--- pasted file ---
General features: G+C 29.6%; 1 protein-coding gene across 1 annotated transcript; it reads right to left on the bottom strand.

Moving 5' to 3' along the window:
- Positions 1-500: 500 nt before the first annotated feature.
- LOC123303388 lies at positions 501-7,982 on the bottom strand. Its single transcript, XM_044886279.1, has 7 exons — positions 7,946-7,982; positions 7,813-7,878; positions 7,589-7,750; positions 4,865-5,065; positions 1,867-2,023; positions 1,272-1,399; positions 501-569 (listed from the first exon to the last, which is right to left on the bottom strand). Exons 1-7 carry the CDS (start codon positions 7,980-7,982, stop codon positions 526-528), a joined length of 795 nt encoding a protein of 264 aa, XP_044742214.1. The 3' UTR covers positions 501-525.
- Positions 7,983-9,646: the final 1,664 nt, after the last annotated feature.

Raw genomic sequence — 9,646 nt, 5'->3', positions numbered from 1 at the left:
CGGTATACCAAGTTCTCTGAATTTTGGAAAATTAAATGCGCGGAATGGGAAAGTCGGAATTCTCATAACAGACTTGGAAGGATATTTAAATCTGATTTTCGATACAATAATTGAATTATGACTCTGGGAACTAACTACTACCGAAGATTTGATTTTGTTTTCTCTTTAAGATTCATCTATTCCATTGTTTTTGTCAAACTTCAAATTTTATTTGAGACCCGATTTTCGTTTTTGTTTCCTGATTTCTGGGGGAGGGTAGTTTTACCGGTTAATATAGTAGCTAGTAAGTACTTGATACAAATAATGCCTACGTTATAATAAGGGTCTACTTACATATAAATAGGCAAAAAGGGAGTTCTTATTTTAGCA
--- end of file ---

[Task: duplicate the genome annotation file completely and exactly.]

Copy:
General features: G+C 29.6%; 1 protein-coding gene across 1 annotated transcript; it reads right to left on the bottom strand.

Moving 5' to 3' along the window:
- Positions 1-500: 500 nt before the first annotated feature.
- LOC123303388 lies at positions 501-7,982 on the bottom strand. Its single transcript, XM_044886279.1, has 7 exons — positions 7,946-7,982; positions 7,813-7,878; positions 7,589-7,750; positions 4,865-5,065; positions 1,867-2,023; positions 1,272-1,399; positions 501-569 (listed from the first exon to the last, which is right to left on the bottom strand). Exons 1-7 carry the CDS (start codon positions 7,980-7,982, stop codon positions 526-528), a joined length of 795 nt encoding a protein of 264 aa, XP_044742214.1. The 3' UTR covers positions 501-525.
- Positions 7,983-9,646: the final 1,664 nt, after the last annotated feature.

Raw genomic sequence — 9,646 nt, 5'->3', positions numbered from 1 at the left:
CGGTATACCAAGTTCTCTGAATTTTGGAAAATTAAATGCGCGGAATGGGAAAGTCGGAATTCTCATAACAGACTTGGAAGGATATTTAAATCTGATTTTCGATACAATAATTGAATTATGACTCTGGGAACTAACTACTACCGAAGATTTGATTTTGTTTTCTCTTTAAGATTCATCTATTCCATTGTTTTTGTCAAACTTCAAATTTTATTTGAGACCCGATTTTCGTTTTTGTTTCCTGATTTCTGGGGGAGGGTAGTTTTACCGGTTAATATAGTAGCTAGTAAGTACTTGATACAAATAATGCCTACGTTATAATAAGGGTCTACTTACATATAAATAGGCAAAAAGGGAGTTCTTATTTTAGCA